Frankie Silvanic

From BR Bullpen

Frank Silvanic

  • Bats Right, Throws Right
  • Height 6' 0", Weight 190 lb.

Biographical Information[edit]

Frankie Silvanic was a professional in both baseball and basketball during the late 1930s and early 1940s. Due to a series of injuries, the hard luck athlete retired at age 26, when most athletes are just entering the peak of their careers. He is the brother of Bill Silvanic.

Silvanic won two straight Southern Tier Conference basketball scoring championships at Johnson City H.S. in Johnson City, New York in 1936 and 1937. Frank was good enough to play basketball for Coach Johnny DeYoung in the New York-Pennsylvania League where he starred for his hometown Binghamton Triplets (basketball). He was spotted by a New York Yankees scout while playing baseball with the JC team.

In 1937, he began his pro baseball career in Bassett of the Bi-State League, hitting just .091. He soon transferred to the Butler Yankees in the Pennsylvania State Association where he led the Butler team to the league championship (.310, 11 HR, 62 RBI, 12 SB) in 79 games. He tied for 4th in the PSA in homers and was sixth in RBI.

1940 Crowley Baseball Card - Frankie Silvanic

He had his finest year in 1938 while playing for the Akron Yankees of the Middle Atlantic League. [1] Labeled a can’t-miss prospect by Yankee scouts, the 19-year-old Silvanic led the league in Homers (7 ahead of #2 Walter Alston) and batted .363, sixth in the league. He was named Middle Atlantic League’s Most Valuable Player for his efforts. “Winning that trophy gave me one of my greatest sports thrills,” said Silvanic in an interview on the occasion of his 33rd birthday. According to the Spalding Official Base Ball Guide, his Akron batting statistics were impressive: .363 Avg, 35 HR, 122 RBI. He was second in the circuit in RBI. He also tallied 35 Doubles and 11 Triples. His on-base percentage was .453 and his slugging percentage was a whopping .729. Frank seemed to have a good chance at being on his way to Yankee Stadium.

The 1939 season was a huge disappointment for Frankie as he suffered from appendicitis much of the year. His batting average dropped all the way to .264 for Norfolk of the Class B Piedmont League . He still popped 21 Home Runs in 112 games for the Tars, tied with Morrie Aderholt and Irv Plummer for sixth in the circuit. He was promoted to his hometown team, the Binghamton Triplets for 1940.

Having grown up less than 2 miles from the Triplets’ Johnson Field, Frankie returned home as a hero. The fans celebrated Frank Silvanic Night at the ballpark and honored the ballplayer with speeches and gifts before the first game. “I was really jittery when I came to bat the first time,” said Frank recalling the 1940 season. “The fans soon put me at ease and I want to tell you right now, the people at Johnson Field treated me swell. They gave me a night I’ll never forget.”

Silvanic was having a nice comeback year, hitting just below .300 when he was struck with his second major setback. Always a target for beanballs due to his prodigious power and his hard-nosed style of play, Frankie had previously been able to escape mostly unscathed if not ornery. This time was different. In an era long before batting helmets, Silvanic was struck on the left side of his head with a rising fastball. He went down in a sickening thud. Fans were shocked as their star player was carried off the field in a heap.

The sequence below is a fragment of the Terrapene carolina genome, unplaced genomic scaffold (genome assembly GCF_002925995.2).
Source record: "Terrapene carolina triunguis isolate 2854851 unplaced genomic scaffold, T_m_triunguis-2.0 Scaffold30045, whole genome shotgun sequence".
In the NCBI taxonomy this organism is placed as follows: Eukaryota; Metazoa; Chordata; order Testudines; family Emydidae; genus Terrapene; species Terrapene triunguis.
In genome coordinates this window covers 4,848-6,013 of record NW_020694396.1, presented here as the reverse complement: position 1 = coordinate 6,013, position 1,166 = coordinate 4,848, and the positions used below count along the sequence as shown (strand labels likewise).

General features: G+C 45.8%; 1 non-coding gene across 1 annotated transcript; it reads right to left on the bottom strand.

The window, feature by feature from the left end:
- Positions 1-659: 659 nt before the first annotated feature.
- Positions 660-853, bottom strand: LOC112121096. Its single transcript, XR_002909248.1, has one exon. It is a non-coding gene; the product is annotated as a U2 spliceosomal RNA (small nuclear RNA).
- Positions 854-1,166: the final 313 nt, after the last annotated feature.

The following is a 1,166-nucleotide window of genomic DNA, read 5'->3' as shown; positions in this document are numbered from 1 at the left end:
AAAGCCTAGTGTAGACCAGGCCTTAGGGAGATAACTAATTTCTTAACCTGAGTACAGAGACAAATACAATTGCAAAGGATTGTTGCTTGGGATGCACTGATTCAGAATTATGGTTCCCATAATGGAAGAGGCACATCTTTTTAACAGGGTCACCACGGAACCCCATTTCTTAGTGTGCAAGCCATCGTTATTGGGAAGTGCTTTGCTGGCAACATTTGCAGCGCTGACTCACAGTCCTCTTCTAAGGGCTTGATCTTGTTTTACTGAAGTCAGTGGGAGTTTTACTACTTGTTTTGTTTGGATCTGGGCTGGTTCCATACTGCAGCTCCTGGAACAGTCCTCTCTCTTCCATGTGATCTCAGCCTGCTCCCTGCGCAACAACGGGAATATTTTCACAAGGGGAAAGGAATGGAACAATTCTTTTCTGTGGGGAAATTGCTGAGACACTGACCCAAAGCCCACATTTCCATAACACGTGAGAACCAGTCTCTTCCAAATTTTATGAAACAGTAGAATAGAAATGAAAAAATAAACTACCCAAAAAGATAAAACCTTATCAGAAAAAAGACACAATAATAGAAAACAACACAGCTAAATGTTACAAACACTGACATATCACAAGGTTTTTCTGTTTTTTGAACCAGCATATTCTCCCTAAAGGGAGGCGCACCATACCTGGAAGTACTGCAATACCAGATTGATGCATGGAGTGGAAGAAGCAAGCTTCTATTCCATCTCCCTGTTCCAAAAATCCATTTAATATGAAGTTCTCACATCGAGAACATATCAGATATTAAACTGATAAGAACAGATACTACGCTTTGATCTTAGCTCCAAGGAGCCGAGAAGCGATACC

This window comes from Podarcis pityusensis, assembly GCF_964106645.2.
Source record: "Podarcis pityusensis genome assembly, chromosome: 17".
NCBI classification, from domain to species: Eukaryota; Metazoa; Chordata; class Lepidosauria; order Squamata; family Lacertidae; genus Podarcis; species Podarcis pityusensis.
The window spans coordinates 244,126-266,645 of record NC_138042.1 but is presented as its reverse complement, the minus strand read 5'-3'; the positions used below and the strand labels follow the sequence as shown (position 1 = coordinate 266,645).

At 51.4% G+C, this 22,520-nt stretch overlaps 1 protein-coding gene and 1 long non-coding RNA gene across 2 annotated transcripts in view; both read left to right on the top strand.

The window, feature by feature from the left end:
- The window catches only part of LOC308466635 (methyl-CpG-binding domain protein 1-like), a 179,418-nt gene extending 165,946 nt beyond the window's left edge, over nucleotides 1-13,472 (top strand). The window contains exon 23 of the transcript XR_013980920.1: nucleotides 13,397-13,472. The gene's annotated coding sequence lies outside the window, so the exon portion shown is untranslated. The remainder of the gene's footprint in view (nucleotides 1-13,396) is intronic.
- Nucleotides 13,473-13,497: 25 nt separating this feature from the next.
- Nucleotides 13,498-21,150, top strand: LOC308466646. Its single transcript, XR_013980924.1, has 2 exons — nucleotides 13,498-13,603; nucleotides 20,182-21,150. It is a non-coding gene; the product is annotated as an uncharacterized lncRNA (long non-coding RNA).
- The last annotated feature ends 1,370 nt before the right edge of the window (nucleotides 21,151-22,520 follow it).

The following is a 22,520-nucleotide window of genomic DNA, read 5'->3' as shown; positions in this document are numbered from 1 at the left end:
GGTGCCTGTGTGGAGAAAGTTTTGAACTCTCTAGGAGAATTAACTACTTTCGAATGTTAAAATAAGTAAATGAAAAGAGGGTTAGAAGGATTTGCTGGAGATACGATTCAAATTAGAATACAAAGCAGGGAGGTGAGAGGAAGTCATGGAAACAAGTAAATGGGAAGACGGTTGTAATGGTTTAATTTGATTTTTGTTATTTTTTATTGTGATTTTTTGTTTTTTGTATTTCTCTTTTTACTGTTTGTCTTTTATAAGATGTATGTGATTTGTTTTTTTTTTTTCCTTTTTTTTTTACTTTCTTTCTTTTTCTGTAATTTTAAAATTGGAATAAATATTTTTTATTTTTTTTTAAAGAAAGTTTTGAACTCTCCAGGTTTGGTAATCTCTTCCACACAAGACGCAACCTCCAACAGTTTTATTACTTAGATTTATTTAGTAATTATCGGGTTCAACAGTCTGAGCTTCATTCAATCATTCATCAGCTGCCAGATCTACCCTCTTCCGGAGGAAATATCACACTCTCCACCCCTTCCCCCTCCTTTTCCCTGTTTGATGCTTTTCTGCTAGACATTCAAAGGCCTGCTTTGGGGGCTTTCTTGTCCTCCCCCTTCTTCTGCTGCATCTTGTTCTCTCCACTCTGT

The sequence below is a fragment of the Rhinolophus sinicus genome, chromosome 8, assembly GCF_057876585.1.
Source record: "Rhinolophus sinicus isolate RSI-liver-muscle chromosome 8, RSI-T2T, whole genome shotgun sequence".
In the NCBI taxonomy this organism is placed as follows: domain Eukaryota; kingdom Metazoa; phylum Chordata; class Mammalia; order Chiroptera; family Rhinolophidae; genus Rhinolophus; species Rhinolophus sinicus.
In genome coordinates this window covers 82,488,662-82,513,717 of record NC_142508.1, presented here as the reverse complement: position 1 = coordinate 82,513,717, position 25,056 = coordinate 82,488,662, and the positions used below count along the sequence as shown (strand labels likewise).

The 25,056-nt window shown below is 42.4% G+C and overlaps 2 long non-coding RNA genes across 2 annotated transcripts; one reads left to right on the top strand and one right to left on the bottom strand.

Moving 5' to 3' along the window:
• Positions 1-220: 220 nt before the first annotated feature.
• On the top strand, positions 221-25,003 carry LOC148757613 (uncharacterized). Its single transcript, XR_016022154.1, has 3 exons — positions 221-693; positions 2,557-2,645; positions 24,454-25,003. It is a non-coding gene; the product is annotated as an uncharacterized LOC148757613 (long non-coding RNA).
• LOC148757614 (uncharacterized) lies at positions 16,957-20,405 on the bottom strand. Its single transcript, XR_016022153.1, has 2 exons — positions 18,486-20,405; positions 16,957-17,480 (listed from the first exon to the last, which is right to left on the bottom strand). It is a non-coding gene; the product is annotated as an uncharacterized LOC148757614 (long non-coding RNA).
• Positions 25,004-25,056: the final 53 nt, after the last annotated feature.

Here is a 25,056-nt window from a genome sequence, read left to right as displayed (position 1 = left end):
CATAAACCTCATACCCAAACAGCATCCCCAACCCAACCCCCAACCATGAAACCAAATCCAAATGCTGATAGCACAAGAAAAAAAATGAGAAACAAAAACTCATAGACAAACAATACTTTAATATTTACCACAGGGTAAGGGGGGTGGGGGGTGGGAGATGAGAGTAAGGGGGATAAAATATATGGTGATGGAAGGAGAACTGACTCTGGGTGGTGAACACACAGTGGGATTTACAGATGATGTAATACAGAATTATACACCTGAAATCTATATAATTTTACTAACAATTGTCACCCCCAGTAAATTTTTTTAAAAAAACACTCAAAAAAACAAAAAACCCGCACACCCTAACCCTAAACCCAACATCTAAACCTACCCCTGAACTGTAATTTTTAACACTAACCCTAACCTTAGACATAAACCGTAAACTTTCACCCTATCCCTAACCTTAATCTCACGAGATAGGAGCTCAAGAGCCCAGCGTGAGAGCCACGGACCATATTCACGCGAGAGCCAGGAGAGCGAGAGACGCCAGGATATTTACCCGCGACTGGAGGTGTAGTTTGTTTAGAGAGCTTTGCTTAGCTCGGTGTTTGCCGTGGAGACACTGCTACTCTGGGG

Silvanic refused to stay down long. He begged manager Bruno Betzel to let him start the second game of the doubleheader that day. Betzel acquiesced and Silvanic took his place in the field. Frankie later recalled that he “played the game in a fog.” He believed for the rest of his life that his decision to continue that day was the beginning of the end of his baseball career. The beanball definitely affected his play, as his batting average dropped to a career-low .234 by the end of the year. His 14 home runs almost marked a significant decline. He even tried glasses for a time, but nothing seemed to help him get his batting eye back.

Despite his injury, the Yankees continued to move him up through their farm system. In 1941, it was on to Minnesota to play for the American Association's St. Paul Saints. An injured knee hobbled the young prospect, who hit only .225 with 10 homers and 44 RBI.

He bounced around the country in 1942, moving from the Newark Bears to the Dallas Rebels to the Kansas City Blues to the Elmira Pioneers. His statistics for this period are incomplete, but it is clear that at every stop Silvanic was managed as a featured star. Newspaper records list him 3rd or 4th in the batting order virtually every game he played. He spent 1943 and 1944 toiling among the Yankee’s top farm clubs including the Yankees #1 minor league club, the famous Newark Bears of the International League, where he hit .204/~.335/.329 in 88 games in 1943 and was only 2 for 31 in 1944. His 1944 season was ruined when he broke his ankle sliding into a base in Baltimore.

1945 spelled the end of his career when he broke his ankle a second time playing the outfield for the Oakland Oaks of the Pacific Coast League. He returned home to his native Binghamton, New York, where he took a job with IBM. Soon after his return, the Boston Braves came calling. They wanted Frank to give it one more shot, but he decided to stay home with his wife Helen and keep his job at IBM. He retired from IBM in 1975 and lived in his hometown until his death in 2000.


Reach Official American League Baseball Guides

Spalding Official Baseball Guides

Pat Doyle's Professional Baseball Player Database

The International League: Year-by-Year Statistics by Marshall Wright

1940 Crowley Binghamton Triplets Baseball Card - Frankie Silvanic

The Binghamton Press